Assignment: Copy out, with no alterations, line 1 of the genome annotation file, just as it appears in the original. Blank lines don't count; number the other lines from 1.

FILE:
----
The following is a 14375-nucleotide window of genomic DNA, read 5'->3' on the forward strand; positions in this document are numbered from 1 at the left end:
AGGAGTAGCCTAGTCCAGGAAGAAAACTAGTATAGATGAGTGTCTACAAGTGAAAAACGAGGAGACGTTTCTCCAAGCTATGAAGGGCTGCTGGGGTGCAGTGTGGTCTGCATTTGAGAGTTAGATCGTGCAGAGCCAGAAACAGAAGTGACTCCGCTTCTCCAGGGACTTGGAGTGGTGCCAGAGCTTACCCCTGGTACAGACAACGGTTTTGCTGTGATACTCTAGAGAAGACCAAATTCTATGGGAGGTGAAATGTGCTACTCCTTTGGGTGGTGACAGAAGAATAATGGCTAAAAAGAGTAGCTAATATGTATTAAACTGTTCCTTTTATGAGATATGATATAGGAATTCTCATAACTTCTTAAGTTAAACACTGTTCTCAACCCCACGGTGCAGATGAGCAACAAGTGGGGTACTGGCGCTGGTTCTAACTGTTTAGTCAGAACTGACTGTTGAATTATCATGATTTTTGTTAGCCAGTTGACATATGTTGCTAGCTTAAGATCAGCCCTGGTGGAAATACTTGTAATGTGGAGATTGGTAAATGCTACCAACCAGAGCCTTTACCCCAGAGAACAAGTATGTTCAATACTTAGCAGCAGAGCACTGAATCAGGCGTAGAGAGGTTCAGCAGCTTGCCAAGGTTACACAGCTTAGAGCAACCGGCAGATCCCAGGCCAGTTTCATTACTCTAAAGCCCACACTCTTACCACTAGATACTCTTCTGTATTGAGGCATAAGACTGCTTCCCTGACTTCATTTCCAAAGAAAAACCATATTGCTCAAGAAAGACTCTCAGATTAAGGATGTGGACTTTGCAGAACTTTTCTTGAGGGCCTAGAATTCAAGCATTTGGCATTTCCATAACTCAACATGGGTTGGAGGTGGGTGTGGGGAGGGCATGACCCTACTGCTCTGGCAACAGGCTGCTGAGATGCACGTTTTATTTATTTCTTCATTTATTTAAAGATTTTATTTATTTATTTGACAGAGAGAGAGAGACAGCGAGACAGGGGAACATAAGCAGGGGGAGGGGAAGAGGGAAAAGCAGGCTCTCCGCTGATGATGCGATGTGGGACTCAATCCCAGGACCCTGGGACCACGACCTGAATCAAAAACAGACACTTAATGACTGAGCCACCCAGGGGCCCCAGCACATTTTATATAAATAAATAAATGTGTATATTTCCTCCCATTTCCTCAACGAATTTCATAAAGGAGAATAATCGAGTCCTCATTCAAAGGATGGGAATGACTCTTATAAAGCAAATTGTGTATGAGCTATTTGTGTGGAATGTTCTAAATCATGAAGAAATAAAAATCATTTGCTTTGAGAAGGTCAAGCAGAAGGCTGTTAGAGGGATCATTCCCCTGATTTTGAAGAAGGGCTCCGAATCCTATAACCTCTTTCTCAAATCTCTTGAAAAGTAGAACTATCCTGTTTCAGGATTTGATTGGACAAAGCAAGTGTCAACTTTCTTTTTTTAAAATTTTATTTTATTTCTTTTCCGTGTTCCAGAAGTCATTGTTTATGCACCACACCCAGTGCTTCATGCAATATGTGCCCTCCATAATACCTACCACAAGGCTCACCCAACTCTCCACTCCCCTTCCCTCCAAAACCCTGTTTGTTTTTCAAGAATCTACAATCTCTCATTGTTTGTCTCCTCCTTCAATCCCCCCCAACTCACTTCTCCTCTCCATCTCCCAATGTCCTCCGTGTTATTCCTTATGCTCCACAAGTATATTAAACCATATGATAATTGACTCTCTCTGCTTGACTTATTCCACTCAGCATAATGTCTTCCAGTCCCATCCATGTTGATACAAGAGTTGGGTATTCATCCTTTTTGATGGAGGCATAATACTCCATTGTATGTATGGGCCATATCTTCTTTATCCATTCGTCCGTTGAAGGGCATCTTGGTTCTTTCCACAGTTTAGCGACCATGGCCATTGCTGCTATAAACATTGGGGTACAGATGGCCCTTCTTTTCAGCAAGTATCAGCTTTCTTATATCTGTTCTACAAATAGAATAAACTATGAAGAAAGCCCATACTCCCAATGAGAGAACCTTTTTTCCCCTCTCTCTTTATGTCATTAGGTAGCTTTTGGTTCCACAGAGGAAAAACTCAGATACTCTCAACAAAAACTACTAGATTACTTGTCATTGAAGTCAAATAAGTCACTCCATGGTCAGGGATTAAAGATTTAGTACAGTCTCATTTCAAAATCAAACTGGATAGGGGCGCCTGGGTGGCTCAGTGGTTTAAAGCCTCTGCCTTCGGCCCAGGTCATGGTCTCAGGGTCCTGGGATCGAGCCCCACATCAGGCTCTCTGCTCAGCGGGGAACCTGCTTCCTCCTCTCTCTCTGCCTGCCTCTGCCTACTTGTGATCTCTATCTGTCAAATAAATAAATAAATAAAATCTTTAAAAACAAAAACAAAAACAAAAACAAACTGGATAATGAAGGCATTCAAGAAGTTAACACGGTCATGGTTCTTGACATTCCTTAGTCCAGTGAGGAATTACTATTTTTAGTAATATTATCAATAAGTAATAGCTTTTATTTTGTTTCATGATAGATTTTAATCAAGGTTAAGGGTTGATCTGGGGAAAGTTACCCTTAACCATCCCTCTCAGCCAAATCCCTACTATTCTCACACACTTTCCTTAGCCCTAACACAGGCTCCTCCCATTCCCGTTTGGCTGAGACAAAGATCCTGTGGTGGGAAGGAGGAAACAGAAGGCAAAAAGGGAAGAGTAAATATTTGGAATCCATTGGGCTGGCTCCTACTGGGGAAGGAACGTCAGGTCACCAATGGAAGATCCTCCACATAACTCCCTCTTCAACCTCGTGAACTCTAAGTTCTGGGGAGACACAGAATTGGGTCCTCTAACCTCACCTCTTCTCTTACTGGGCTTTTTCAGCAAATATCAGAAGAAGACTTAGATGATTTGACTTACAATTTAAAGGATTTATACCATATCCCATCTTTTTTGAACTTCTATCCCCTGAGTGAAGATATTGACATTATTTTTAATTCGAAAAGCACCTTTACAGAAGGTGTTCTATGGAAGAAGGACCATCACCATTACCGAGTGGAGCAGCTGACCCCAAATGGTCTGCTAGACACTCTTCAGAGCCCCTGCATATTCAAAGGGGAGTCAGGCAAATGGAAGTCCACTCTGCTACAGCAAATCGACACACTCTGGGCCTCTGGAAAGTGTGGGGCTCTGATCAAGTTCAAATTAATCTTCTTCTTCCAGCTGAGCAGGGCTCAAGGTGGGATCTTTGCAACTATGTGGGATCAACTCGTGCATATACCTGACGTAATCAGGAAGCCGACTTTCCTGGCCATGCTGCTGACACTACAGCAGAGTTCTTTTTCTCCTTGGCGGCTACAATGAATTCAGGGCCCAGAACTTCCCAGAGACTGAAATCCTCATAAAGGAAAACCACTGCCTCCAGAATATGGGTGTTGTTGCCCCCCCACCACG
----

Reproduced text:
The following is a 14375-nucleotide window of genomic DNA, read 5'->3' on the forward strand; positions in this document are numbered from 1 at the left end: